For the past two years, I have been occasionally beta testing Tungle, a hosted meeting scheduler platform that now supports a range of popular Calendaring applications across Windows and Mac OSX PC’s as well as all the popular browsers, including Google Chrome. Tungle’s primary goal is to make scheduling meetings a simple process for both the meeting organizer and the invited participants.
Last Tuesday Tungle was launched to the general public; at the time I published a Web Worker Daily post: Tungle: Schedule Meetings “Your Way” where I covered in some detail the various business and user experience issues the Tungle team had uncovered and addressed leading up to this launch.
The Tungle browser interface provides availability information (for both yourself and any of your contacts who have authorized sharing of their availability information). Once participants have responded to narrow down to an appropriate time, either the organizer or last responding participant can set the time. This time is then automatically entered back into each participant’s individual PIM calendar. The full feature set can be found here.
Most important was their focus on the user experience, both for setting up the meeting and responding to invitations. In this regard the Tungle team:
- made the service entirely browser-based; there are no downloads required. Tungle will synchronize to your address book contacts and your PIM’s calendar; however, there is no trace left on your local PC.
- the invitation email sent out to meeting participants was worded to ensure a “no brainer” response to the invitation. Most importantly there is no need to sign up for the service when responding to the invitation
- made Tungle smartphone adaptable. Should an invitation be read on an iPhone, BlackBerry or other smartphone, it is reformatted in a manner appropriate to the underlying smartphone browser. Once again it is easy for an invitee to respond from their smartphone.
- established three calendar sharing options: detailed, busy/available and no sharing.
- set up automatic adjustment to the meeting participants’ time zone; most useful when scheduling international calls via Skype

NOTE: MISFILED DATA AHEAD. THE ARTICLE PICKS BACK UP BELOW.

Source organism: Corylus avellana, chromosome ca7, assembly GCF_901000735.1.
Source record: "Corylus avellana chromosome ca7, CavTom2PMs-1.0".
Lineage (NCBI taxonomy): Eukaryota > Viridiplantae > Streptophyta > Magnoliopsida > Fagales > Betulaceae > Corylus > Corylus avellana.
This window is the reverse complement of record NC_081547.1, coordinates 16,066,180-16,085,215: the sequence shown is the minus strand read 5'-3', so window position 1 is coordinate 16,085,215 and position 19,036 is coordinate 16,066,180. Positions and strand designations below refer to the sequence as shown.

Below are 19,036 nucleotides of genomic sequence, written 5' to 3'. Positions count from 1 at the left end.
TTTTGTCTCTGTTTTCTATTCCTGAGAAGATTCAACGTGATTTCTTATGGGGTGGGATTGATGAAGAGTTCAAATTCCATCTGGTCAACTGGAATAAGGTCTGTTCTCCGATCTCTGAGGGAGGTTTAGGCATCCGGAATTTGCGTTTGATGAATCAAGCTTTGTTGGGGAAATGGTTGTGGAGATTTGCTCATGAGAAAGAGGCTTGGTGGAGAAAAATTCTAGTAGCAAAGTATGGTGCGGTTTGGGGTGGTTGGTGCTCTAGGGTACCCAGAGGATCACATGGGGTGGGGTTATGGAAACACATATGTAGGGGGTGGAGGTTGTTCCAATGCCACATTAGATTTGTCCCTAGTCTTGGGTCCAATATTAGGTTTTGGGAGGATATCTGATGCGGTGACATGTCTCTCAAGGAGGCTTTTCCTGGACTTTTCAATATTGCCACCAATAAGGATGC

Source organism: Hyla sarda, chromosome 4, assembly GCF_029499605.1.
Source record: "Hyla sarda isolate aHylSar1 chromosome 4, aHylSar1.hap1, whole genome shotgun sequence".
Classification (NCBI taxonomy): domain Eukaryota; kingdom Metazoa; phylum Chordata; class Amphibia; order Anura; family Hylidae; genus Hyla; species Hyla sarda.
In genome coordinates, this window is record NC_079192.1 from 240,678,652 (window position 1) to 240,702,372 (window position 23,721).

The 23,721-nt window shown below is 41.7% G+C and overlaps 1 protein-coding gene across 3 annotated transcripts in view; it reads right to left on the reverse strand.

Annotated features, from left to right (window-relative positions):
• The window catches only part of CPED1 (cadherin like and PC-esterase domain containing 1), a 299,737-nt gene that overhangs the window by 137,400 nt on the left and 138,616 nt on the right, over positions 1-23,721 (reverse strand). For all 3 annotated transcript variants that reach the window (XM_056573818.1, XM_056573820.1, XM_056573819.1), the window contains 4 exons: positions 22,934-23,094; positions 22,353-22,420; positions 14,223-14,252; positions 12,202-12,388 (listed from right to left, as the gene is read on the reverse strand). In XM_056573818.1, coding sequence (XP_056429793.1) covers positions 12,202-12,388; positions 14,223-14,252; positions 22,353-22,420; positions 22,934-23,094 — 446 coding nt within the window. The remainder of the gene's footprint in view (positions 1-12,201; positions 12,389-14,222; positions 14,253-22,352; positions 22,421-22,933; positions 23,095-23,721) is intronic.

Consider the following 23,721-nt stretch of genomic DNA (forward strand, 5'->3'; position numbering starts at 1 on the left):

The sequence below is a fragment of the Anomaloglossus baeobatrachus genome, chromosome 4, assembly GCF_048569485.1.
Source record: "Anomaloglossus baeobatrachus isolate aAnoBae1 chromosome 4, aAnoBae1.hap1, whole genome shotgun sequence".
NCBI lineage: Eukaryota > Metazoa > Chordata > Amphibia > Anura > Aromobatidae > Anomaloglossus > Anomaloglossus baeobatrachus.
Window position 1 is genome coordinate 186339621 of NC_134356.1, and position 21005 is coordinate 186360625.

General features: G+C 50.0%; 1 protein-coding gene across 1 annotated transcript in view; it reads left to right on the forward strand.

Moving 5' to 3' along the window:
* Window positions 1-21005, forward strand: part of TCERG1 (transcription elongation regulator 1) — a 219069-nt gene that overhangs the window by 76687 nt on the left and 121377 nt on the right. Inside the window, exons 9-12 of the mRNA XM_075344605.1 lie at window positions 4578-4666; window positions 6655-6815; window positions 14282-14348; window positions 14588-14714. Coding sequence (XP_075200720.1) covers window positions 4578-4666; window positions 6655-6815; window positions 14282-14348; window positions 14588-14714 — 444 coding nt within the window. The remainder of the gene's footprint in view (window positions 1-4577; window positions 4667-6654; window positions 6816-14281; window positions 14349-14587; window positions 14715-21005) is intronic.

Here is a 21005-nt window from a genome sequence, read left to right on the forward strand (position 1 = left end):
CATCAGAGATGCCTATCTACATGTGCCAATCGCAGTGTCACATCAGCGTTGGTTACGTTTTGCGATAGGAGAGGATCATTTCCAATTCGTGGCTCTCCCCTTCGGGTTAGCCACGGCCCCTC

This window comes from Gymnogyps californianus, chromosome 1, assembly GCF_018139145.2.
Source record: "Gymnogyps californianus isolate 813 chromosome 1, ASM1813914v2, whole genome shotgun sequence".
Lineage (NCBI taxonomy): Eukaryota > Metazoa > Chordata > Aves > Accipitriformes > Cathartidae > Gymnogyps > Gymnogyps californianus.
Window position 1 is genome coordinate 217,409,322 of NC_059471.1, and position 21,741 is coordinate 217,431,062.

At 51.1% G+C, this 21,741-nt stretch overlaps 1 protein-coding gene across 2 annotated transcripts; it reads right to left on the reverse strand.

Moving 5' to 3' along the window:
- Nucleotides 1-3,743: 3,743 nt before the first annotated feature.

- made it easier for participants to respond via a browser. For invitations received via a PC platform, the invitee is sent to a browser page where there are “bubble’s to guide the invitee through the response process.
- developed a simple “Meet With Me” service that one can put on a website or enter into an email signature to trigger a meeting request with the originator of the MeetWithMe URL.
Tungle, in some sense, could almost be considered the ultimate mashup:
- cross platform: works with both Windows and Mac OSX
- browser support: Firefox, Internet Explorer, Safari, Google Chrome
- calendars supported: Outlook, MS Exchange, iCal, Google Calendar, Entourage, Lotus Live (Notes)
- Google Maps – this is a most impressive mashup: select the “Find a Location” link adjacent to the (optional) Location field, enter appropriate search terms and get results to select your meeting location.
Going forward Tungle is looking at integration with web conferencing services and social networking applications. But in the meantime I find it most useful for scheduling international Skype calls where time zone differences are not readily obvious.
Bottom line: give Tungle a try; simply register for the service and use it in your favorite browser; no downloads required. The best part: it’s free. There are plans to launch premium services later this year but at the moment Tungle’s goal is simply to make the service addictive.
Give Tungle a try and report on your experience in the Comments.
- Financial Times (free registration): Seats at the virtual table
- Web Worker Daily: Tungle: Schedule Meetings Your Way (also syndicated via GigaOm to New York Times and CNN Money)
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